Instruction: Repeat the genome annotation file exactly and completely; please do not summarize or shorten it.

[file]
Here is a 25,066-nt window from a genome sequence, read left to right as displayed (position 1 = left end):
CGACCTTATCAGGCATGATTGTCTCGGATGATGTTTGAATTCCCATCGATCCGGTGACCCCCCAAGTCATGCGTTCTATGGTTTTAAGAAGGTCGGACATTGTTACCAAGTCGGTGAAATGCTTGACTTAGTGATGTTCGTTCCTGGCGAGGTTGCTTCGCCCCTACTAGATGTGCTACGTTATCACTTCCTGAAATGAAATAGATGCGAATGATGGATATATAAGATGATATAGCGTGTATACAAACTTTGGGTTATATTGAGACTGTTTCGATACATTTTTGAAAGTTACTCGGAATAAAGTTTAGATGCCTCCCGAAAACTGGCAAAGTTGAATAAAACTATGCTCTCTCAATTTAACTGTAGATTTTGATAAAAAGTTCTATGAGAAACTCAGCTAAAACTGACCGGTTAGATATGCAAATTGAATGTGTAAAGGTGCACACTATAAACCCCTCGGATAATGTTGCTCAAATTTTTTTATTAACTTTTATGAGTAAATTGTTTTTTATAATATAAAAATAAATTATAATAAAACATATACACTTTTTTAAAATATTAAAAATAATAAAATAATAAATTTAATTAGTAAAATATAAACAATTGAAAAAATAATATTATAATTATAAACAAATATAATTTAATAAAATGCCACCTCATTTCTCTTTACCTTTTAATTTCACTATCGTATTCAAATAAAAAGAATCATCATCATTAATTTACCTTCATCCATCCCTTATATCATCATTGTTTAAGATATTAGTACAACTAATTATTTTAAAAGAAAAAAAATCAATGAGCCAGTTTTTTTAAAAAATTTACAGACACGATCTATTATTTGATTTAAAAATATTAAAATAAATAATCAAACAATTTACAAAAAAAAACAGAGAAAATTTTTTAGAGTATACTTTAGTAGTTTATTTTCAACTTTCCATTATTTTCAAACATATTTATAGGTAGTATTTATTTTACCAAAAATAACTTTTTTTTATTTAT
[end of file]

Here is a 25,066-nt window from a genome sequence, read left to right as displayed (position 1 = left end):
CGACCTTATCAGGCATGATTGTCTCGGATGATGTTTGAATTCCCATCGATCCGGTGACCCCCCAAGTCATGCGTTCTATGGTTTTAAGAAGGTCGGACATTGTTACCAAGTCGGTGAAATGCTTGACTTAGTGATGTTCGTTCCTGGCGAGGTTGCTTCGCCCCTACTAGATGTGCTACGTTATCACTTCCTGAAATGAAATAGATGCGAATGATGGATATATAAGATGATATAGCGTGTATACAAACTTTGGGTTATATTGAGACTGTTTCGATACATTTTTGAAAGTTACTCGGAATAAAGTTTAGATGCCTCCCGAAAACTGGCAAAGTTGAATAAAACTATGCTCTCTCAATTTAACTGTAGATTTTGATAAAAAGTTCTATGAGAAACTCAGCTAAAACTGACCGGTTAGATATGCAAATTGAATGTGTAAAGGTGCACACTATAAACCCCTCGGATAATGTTGCTCAAATTTTTTTATTAACTTTTATGAGTAAATTGTTTTTTATAATATAAAAATAAATTATAATAAAACATATACACTTTTTTAAAATATTAAAAATAATAAAATAATAAATTTAATTAGTAAAATATAAACAATTGAAAAAATAATATTATAATTATAAACAAATATAATTTAATAAAATGCCACCTCATTTCTCTTTACCTTTTAATTTCACTATCGTATTCAAATAAAAAGAATCATCATCATTAATTTACCTTCATCCATCCCTTATATCATCATTGTTTAAGATATTAGTACAACTAATTATTTTAAAAGAAAAAAAATCAATGAGCCAGTTTTTTTAAAAAATTTACAGACACGATCTATTATTTGATTTAAAAATATTAAAATAAATAATCAAACAATTTACAAAAAAAAACAGAGAAAATTTTTTAGAGTATACTTTAGTAGTTTATTTTCAACTTTCCATTATTTTCAAACATATTTATAGGTAGTATTTATTTTACCAAAAATAACTTTTTTTTATTTAT